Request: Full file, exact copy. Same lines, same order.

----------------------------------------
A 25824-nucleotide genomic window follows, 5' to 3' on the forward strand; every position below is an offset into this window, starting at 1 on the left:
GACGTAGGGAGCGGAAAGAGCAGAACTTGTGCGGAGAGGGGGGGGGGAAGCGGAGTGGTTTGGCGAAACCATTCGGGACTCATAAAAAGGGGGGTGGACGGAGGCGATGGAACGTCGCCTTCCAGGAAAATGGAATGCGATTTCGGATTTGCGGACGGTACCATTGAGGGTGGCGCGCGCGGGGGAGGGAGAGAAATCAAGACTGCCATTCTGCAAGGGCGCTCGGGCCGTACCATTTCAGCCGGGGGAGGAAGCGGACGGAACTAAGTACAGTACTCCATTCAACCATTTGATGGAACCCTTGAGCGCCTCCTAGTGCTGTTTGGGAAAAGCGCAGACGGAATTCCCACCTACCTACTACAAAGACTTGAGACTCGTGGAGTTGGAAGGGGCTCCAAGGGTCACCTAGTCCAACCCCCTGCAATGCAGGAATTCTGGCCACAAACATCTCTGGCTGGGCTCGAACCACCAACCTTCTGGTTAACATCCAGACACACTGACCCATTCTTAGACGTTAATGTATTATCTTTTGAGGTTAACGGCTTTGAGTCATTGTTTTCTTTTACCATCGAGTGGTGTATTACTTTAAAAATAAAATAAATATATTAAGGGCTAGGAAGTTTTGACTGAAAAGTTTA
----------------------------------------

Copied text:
A 25824-nucleotide genomic window follows, 5' to 3' on the forward strand; every position below is an offset into this window, starting at 1 on the left:
GACGTAGGGAGCGGAAAGAGCAGAACTTGTGCGGAGAGGGGGGGGGGAAGCGGAGTGGTTTGGCGAAACCATTCGGGACTCATAAAAAGGGGGGTGGACGGAGGCGATGGAACGTCGCCTTCCAGGAAAATGGAATGCGATTTCGGATTTGCGGACGGTACCATTGAGGGTGGCGCGCGCGGGGGAGGGAGAGAAATCAAGACTGCCATTCTGCAAGGGCGCTCGGGCCGTACCATTTCAGCCGGGGGAGGAAGCGGACGGAACTAAGTACAGTACTCCATTCAACCATTTGATGGAACCCTTGAGCGCCTCCTAGTGCTGTTTGGGAAAAGCGCAGACGGAATTCCCACCTACCTACTACAAAGACTTGAGACTCGTGGAGTTGGAAGGGGCTCCAAGGGTCACCTAGTCCAACCCCCTGCAATGCAGGAATTCTGGCCACAAACATCTCTGGCTGGGCTCGAACCACCAACCTTCTGGTTAACATCCAGACACACTGACCCATTCTTAGACGTTAATGTATTATCTTTTGAGGTTAACGGCTTTGAGTCATTGTTTTCTTTTACCATCGAGTGGTGTATTACTTTAAAAATAAAATAAATATATTAAGGGCTAGGAAGTTTTGACTGAAAAGTTTA